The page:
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WWF Urges Sustainable Practices for a Mediterranean Sea of the Future

In view of the recent oil spill off the coast of Salamina, the World Wildlife Fund (WWF) is urging Mediterranean country officials to focus on six strategic priorities in order to achieve a sustainable economic model in the region.

Based on the UN’s Sustainable Development Goals (SDGs) actions include implementing integrated and ecosystem-based ocean planning and management; adopting a sustainable Blue Economy approach; achieving climate-resilient and carbon-neutral economies; unlocking the sustainable productive potential of natural assets through public and private financing; reducing the footprint of mass tourism; pursuing more sustainable tourism models and ensuring sustainability of the shipping sector.

According to a recently released report titled, “Reviving the Economy of the Mediterranean Sea: Actions for a Sustainable Future”, conducted jointly by Boston Consulting Group and WWF, ocean-related activities in the Mediterranean Sea generate an annual economic value of 450 billion dollars with economic assets for coastal economies and communities amounting to 5.6 trillion dollars.

The report underlines that uncontrolled tourism development is threatening ecosystems and the environment, having an economic and social impact, and urges sustainable practices be put into place immediately.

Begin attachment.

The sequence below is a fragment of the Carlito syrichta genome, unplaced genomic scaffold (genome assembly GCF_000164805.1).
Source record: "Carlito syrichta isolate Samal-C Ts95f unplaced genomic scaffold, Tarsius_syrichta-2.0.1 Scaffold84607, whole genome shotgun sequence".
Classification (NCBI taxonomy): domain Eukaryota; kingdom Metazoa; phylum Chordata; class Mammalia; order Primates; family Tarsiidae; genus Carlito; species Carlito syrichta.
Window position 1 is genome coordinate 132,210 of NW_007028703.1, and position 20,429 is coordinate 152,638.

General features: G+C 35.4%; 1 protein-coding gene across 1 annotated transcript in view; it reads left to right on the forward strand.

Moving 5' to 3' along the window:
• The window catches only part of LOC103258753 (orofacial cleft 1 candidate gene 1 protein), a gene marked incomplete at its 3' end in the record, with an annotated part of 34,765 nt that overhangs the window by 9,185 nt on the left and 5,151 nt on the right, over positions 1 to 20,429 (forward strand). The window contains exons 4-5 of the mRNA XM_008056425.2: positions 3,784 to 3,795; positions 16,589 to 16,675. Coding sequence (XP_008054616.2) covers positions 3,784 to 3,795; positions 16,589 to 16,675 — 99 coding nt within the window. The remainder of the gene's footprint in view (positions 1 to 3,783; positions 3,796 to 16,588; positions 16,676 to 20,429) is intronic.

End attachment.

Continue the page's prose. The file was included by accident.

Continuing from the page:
Key recommendations for a sustainable tourism sector include the development of comprehensive national strategic frameworks for sustainable tourism; setting up adequate governance structures at local, national and regional levels; improving coordination and ensuring stronger transnational tourism governance structure across the Mediterranean; improving incentives and disincentives related to tourism sustainability; protecting environmental assets and enforcing smart coastal planning and zoning as well as leveraging research and innovation.

“The Saronic Gulf incident is a danger signal. The number of passing tankers is bound to increase… we should examine whether we are prepared to deal with a multi-scale incident like the one at Salamina and what that would mean for the country’s tourism and fishing sectors,” said Dimitris Karavellas, CEO WWF Hellas.

“Greece, like all other Mediterranean countries, relies on the sea, and it is only via sustainable ‘Blue Growth’ and strict rules that we can build strong foundations for our economies and societies,” he added.

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